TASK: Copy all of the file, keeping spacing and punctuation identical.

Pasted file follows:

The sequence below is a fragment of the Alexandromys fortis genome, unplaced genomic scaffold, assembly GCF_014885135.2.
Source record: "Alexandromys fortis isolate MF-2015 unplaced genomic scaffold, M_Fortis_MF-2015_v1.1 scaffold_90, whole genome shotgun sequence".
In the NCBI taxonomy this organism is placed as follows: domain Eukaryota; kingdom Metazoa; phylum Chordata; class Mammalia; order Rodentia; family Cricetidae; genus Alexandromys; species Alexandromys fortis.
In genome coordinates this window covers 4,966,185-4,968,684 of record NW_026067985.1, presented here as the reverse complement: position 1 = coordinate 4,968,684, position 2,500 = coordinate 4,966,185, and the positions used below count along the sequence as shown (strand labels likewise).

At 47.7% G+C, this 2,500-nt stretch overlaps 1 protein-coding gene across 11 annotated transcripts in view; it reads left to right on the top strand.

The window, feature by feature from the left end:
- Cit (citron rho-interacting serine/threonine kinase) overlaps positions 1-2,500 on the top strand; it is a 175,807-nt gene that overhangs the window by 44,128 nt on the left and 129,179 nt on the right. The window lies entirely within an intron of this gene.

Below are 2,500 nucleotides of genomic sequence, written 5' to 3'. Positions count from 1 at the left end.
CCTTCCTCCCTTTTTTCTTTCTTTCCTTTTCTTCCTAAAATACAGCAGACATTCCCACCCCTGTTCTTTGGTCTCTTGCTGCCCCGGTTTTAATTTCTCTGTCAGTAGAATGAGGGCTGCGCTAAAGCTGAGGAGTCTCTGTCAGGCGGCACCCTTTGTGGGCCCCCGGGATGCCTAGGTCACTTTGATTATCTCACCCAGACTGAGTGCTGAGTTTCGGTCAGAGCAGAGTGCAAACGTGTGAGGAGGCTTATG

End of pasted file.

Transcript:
The sequence below is a fragment of the Alexandromys fortis genome, unplaced genomic scaffold, assembly GCF_014885135.2.
Source record: "Alexandromys fortis isolate MF-2015 unplaced genomic scaffold, M_Fortis_MF-2015_v1.1 scaffold_90, whole genome shotgun sequence".
In the NCBI taxonomy this organism is placed as follows: domain Eukaryota; kingdom Metazoa; phylum Chordata; class Mammalia; order Rodentia; family Cricetidae; genus Alexandromys; species Alexandromys fortis.
In genome coordinates this window covers 4,966,185-4,968,684 of record NW_026067985.1, presented here as the reverse complement: position 1 = coordinate 4,968,684, position 2,500 = coordinate 4,966,185, and the positions used below count along the sequence as shown (strand labels likewise).

At 47.7% G+C, this 2,500-nt stretch overlaps 1 protein-coding gene across 11 annotated transcripts in view; it reads left to right on the top strand.

The window, feature by feature from the left end:
- Cit (citron rho-interacting serine/threonine kinase) overlaps positions 1-2,500 on the top strand; it is a 175,807-nt gene that overhangs the window by 44,128 nt on the left and 129,179 nt on the right. The window lies entirely within an intron of this gene.

Below are 2,500 nucleotides of genomic sequence, written 5' to 3'. Positions count from 1 at the left end.
CCTTCCTCCCTTTTTTCTTTCTTTCCTTTTCTTCCTAAAATACAGCAGACATTCCCACCCCTGTTCTTTGGTCTCTTGCTGCCCCGGTTTTAATTTCTCTGTCAGTAGAATGAGGGCTGCGCTAAAGCTGAGGAGTCTCTGTCAGGCGGCACCCTTTGTGGGCCCCCGGGATGCCTAGGTCACTTTGATTATCTCACCCAGACTGAGTGCTGAGTTTCGGTCAGAGCAGAGTGCAAACGTGTGAGGAGGCTTATG